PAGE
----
DfE compensated Southall College for costs re proposed Floreat Southall School
The Department for Education (DfE) paid Southall College £750k for ‘costs incurred’ relating to the proposed Floreat Southall School, the DfE Annual Report and Accounts for financial year 2017/18 reveal.
An application to open two primary free schools, Floreat Southall and Floreat Alperton was approved in 2015. In January 2016, prime minister David Cameron gave a speech saying how we’ll learn from these two schools. This plugged proposals by his former adviser, James (now Lord) O’Shaughnessy, who founded Floreat Education Academies Trust (FEAT), the trust behind the projects.
But neither Floreat Southall nor Floreat Alperton opened.
In April 2016, the Kilburn Times said Floreat Alperton would open in Colindale. But it didn’t.
In September 2016, Ealing council said Floreat Southall had been ‘deferred’.
FEAT has two free schools in the pipeline but its only opened free school, Floreat Brentford, closed in July. FEAT’s two remaining primary schools are sponsored academies.
Millions lost on other cancelled free school projects
The report only includes cancellations which incurred losses of over £300k so the total cost of free school cancellations isn’t known. Nevertheless, the losses above £300k show millions have been lost on cancelled free school projects.
For example, between 2011 and 2017 nearly £6m has been lost on Project Development Grants (PDGs) for free schools and studio schools which were approved but never opened, DfE data shows (downloadable here). The PDGs for Floreat Southall and Floreat Alperton/Colindale totalled £340k.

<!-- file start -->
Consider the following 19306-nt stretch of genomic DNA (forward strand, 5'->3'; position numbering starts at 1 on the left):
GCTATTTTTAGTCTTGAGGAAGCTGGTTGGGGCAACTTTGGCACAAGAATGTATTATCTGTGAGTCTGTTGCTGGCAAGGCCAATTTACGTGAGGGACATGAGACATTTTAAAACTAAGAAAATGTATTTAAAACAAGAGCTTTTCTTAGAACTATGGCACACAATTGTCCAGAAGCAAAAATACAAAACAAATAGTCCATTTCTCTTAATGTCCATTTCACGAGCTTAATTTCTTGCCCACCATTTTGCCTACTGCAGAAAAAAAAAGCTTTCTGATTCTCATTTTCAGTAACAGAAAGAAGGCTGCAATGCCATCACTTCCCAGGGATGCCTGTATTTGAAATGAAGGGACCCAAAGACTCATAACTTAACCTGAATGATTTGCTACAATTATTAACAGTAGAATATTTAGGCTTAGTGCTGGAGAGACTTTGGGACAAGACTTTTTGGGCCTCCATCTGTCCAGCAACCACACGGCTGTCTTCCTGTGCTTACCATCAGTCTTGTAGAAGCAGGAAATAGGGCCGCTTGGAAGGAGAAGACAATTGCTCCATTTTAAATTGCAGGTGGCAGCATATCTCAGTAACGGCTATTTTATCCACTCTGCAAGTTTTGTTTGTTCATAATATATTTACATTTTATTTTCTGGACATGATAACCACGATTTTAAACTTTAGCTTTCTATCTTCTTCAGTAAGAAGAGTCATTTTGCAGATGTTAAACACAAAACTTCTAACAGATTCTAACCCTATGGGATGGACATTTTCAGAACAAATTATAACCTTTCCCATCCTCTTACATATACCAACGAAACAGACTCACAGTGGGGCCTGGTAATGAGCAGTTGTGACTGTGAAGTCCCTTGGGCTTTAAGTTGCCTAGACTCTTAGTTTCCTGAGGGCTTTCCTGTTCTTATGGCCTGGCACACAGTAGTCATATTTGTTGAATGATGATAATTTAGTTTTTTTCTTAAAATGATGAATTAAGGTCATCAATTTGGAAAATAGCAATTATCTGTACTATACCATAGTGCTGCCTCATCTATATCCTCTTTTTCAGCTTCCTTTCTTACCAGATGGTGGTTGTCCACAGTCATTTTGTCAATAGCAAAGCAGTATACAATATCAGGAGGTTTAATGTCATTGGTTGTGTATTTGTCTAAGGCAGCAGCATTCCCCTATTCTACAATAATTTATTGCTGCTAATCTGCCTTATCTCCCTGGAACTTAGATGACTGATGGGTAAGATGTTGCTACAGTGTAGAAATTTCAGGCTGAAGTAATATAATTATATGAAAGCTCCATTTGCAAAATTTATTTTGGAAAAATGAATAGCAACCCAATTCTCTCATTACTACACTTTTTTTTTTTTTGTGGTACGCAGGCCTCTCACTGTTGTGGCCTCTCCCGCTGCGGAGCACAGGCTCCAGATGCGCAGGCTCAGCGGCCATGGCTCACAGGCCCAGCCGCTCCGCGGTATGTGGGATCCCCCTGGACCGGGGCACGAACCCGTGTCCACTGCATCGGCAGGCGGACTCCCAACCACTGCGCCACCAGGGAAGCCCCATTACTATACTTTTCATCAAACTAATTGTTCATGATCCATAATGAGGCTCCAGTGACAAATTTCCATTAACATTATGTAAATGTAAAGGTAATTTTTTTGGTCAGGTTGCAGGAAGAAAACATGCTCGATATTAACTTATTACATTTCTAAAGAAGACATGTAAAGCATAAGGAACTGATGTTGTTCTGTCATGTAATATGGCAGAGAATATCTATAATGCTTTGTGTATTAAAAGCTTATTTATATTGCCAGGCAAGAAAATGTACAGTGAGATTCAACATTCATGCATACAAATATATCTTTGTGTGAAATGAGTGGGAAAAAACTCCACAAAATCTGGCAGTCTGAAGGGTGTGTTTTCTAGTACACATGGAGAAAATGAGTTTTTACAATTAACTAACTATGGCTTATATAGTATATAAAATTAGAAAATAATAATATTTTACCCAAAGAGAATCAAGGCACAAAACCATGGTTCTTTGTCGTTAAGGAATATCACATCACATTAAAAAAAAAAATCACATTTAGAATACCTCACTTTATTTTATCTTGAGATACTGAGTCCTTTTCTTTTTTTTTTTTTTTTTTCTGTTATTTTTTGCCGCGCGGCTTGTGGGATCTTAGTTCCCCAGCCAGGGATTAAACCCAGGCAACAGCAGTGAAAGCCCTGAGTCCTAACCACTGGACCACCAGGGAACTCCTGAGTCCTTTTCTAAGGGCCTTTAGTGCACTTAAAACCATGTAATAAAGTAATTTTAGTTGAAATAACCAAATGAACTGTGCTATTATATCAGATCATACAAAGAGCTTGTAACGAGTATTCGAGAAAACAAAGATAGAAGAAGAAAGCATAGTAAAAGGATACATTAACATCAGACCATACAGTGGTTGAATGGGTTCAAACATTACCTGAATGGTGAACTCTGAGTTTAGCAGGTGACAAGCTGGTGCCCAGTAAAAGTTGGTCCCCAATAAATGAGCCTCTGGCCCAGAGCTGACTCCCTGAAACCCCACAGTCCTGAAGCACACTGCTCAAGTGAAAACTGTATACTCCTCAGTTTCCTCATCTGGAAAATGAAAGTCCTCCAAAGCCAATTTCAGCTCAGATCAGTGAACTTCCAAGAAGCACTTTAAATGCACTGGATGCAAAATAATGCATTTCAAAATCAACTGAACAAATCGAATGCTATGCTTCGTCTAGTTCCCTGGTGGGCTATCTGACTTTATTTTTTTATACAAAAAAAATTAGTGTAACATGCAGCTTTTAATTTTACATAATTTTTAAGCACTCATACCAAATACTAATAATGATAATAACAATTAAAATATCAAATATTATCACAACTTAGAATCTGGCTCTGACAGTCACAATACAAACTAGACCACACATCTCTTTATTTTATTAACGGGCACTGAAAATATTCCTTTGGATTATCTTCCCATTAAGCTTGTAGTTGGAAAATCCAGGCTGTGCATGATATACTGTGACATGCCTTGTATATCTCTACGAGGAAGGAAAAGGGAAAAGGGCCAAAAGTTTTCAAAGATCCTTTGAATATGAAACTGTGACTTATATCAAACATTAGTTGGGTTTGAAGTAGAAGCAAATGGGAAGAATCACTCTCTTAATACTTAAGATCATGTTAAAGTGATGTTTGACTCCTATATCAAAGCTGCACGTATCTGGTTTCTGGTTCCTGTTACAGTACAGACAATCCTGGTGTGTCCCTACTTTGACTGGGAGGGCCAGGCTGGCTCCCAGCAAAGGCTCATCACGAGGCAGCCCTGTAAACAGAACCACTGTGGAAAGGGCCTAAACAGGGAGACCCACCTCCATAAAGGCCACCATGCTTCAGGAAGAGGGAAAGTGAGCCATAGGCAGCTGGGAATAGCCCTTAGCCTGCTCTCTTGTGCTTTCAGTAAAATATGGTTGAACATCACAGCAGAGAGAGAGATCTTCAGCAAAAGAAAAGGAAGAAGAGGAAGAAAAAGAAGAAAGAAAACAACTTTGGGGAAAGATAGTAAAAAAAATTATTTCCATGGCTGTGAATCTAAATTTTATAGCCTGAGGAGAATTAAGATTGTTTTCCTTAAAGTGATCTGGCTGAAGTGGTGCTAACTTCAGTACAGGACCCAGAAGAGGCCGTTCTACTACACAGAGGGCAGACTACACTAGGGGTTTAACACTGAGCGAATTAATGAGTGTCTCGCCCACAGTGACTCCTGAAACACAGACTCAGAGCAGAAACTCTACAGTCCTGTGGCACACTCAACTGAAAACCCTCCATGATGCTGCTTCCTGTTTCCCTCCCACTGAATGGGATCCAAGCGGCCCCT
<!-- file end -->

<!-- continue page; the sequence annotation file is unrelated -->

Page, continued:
These grants don’t include any capital costs which might have been incurred.
DfE accepts 'a level of attrition' re free school proposals
The report says the DfE ‘tolerated a level of attrition’ because free school trusts behind approved projects may not eventually be able to open a ‘financially viable school offering a good or better standard of education’.
Perhaps this should be identified before millions are spent.
Unrecoverable balances of £3.2m at three closed UTCs
Three UTC closures left unrecoverable balances of £3.2 million, the report says. This relates to ‘adjustments for excess pupil funding and recoverable deficit funding’.
Auditor gives ‘limited’ assurance rating to DfE report about free schools on temporary sites
The Government Internal Audit Agency (GIAA), which supplements the DfE’s own checks, is unhappy about the DfE’s report ‘Newly Opened Free Schools on Temporary Sites' (doesn't appear to be available on-line). GIAA gave it a ‘limited’ rating. This means GIAA found ‘significant weaknesses in the framework of governance, risk management and control’.
Many free school losses could be avoided
The DfE could avoid losses on free school projects by only approving them where there’s a need for new places. This would help avoid proposals being aborted or, worse, free schools shutting after being opened, because places couldn’t be filled. It would also avoid free schools being set up when they're likely to affect the viability of existing schools.
Further reading: Schools Week has published 12 things it learned from the report. It’s here.